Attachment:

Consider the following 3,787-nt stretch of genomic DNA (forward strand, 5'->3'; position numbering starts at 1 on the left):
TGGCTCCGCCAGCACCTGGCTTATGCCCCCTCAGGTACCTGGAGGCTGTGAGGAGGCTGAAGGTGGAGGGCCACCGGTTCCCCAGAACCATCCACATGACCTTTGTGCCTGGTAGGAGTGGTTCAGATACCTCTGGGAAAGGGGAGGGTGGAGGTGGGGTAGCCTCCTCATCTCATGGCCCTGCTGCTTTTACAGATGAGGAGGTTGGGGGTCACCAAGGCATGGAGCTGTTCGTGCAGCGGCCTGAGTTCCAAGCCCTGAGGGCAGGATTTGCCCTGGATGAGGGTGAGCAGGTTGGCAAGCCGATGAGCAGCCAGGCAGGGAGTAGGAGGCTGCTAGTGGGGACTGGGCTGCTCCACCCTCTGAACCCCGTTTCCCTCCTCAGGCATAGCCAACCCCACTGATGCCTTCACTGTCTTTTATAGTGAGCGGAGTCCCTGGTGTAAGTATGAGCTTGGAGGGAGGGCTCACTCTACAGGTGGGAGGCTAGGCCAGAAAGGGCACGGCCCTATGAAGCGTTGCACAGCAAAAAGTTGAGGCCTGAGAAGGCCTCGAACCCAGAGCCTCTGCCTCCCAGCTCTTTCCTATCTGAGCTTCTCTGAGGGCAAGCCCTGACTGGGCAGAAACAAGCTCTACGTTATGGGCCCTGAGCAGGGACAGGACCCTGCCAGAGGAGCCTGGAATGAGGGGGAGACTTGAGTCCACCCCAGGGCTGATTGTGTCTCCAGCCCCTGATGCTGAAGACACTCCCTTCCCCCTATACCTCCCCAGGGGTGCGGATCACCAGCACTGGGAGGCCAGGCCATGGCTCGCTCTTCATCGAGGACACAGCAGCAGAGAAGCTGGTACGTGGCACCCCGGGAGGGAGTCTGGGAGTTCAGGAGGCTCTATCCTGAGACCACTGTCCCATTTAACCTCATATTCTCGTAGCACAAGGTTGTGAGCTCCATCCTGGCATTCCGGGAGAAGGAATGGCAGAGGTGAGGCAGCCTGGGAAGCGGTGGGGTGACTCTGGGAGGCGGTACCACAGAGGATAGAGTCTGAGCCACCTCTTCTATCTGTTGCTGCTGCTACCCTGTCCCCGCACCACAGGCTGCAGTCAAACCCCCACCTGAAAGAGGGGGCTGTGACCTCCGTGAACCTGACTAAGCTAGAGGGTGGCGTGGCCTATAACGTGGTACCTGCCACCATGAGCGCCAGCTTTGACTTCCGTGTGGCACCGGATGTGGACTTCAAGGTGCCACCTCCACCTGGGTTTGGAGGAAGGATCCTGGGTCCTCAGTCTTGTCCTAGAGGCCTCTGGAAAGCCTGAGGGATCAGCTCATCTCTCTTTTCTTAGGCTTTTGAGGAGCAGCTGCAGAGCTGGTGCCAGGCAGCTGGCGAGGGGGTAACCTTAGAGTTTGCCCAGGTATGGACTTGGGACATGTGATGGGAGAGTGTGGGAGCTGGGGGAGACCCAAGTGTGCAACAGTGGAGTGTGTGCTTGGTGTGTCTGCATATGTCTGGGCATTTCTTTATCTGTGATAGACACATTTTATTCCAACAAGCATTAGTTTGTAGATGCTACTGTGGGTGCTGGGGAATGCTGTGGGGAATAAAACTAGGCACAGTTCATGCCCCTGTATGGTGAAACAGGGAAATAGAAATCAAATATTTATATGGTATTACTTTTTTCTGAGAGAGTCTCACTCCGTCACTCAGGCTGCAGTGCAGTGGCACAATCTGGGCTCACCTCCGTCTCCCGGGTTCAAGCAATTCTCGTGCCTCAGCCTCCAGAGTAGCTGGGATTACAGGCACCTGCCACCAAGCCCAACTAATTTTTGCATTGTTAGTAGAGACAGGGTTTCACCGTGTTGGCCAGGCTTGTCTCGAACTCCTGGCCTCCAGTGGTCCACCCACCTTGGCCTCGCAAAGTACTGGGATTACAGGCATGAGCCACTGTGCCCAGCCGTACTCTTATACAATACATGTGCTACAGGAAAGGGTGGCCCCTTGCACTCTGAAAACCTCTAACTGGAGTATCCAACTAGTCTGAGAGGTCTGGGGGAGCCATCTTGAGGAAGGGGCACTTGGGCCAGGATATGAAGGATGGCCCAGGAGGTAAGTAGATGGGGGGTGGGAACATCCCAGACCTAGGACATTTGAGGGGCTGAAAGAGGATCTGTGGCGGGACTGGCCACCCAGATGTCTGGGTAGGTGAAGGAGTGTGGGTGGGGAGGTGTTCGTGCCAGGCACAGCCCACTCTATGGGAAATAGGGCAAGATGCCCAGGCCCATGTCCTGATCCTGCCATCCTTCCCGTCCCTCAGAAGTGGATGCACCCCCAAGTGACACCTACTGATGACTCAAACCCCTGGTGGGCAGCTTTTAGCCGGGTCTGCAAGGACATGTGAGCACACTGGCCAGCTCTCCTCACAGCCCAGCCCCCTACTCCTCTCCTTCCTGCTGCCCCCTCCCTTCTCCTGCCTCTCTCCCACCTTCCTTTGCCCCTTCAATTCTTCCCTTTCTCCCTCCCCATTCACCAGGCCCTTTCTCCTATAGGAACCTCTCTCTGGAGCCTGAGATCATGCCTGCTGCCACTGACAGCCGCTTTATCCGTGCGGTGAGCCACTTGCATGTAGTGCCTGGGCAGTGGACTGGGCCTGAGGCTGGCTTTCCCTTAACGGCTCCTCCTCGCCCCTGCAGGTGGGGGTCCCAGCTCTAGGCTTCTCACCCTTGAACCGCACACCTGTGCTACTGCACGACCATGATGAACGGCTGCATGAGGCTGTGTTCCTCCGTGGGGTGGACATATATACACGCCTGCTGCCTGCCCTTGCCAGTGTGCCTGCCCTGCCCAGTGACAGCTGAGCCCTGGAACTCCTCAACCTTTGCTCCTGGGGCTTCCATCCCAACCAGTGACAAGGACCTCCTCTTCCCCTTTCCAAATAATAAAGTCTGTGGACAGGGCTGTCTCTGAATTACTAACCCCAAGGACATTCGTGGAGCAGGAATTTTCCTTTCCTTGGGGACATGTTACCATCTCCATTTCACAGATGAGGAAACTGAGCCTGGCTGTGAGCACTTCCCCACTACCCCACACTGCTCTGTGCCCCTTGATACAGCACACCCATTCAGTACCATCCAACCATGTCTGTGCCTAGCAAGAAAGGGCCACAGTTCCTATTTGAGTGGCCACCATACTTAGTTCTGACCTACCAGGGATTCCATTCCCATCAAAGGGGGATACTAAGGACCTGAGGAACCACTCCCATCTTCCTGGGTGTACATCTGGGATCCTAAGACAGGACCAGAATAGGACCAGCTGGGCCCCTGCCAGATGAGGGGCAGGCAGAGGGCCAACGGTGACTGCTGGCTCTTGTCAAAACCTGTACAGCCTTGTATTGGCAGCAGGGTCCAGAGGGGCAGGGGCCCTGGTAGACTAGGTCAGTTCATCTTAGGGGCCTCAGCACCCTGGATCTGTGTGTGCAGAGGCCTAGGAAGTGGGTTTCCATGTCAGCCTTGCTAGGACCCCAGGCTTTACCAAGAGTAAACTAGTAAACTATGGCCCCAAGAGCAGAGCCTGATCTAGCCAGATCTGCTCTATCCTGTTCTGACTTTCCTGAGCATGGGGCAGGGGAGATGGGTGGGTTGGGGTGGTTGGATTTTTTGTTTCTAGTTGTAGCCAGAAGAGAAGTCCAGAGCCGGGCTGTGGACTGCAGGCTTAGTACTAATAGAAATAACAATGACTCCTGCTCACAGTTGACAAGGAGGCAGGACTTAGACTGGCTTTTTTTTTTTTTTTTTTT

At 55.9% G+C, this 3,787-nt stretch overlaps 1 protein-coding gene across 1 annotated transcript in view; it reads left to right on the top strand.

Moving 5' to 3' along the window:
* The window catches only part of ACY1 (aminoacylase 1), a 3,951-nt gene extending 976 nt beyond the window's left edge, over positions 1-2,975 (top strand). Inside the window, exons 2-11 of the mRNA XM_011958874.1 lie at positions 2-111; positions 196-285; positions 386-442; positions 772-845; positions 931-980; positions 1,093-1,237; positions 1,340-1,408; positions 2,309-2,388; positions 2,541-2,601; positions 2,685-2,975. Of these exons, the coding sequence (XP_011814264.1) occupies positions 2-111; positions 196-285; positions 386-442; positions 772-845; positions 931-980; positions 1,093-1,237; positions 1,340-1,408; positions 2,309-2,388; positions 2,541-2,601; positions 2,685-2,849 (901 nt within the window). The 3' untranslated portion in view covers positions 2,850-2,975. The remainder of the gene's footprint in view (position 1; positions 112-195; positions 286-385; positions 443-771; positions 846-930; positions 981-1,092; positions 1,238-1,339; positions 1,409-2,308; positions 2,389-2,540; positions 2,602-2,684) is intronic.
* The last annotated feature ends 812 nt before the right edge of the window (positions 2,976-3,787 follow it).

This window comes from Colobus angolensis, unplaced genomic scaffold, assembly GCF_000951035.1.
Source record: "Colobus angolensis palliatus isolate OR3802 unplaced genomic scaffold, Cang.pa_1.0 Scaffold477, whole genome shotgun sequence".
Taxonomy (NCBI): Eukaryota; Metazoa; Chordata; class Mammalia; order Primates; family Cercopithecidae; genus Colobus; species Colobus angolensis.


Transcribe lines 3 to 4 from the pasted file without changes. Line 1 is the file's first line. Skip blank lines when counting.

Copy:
At 55.9% G+C, this 3,787-nt stretch overlaps 1 protein-coding gene across 1 annotated transcript in view; it reads left to right on the top strand.

Moving 5' to 3' along the window: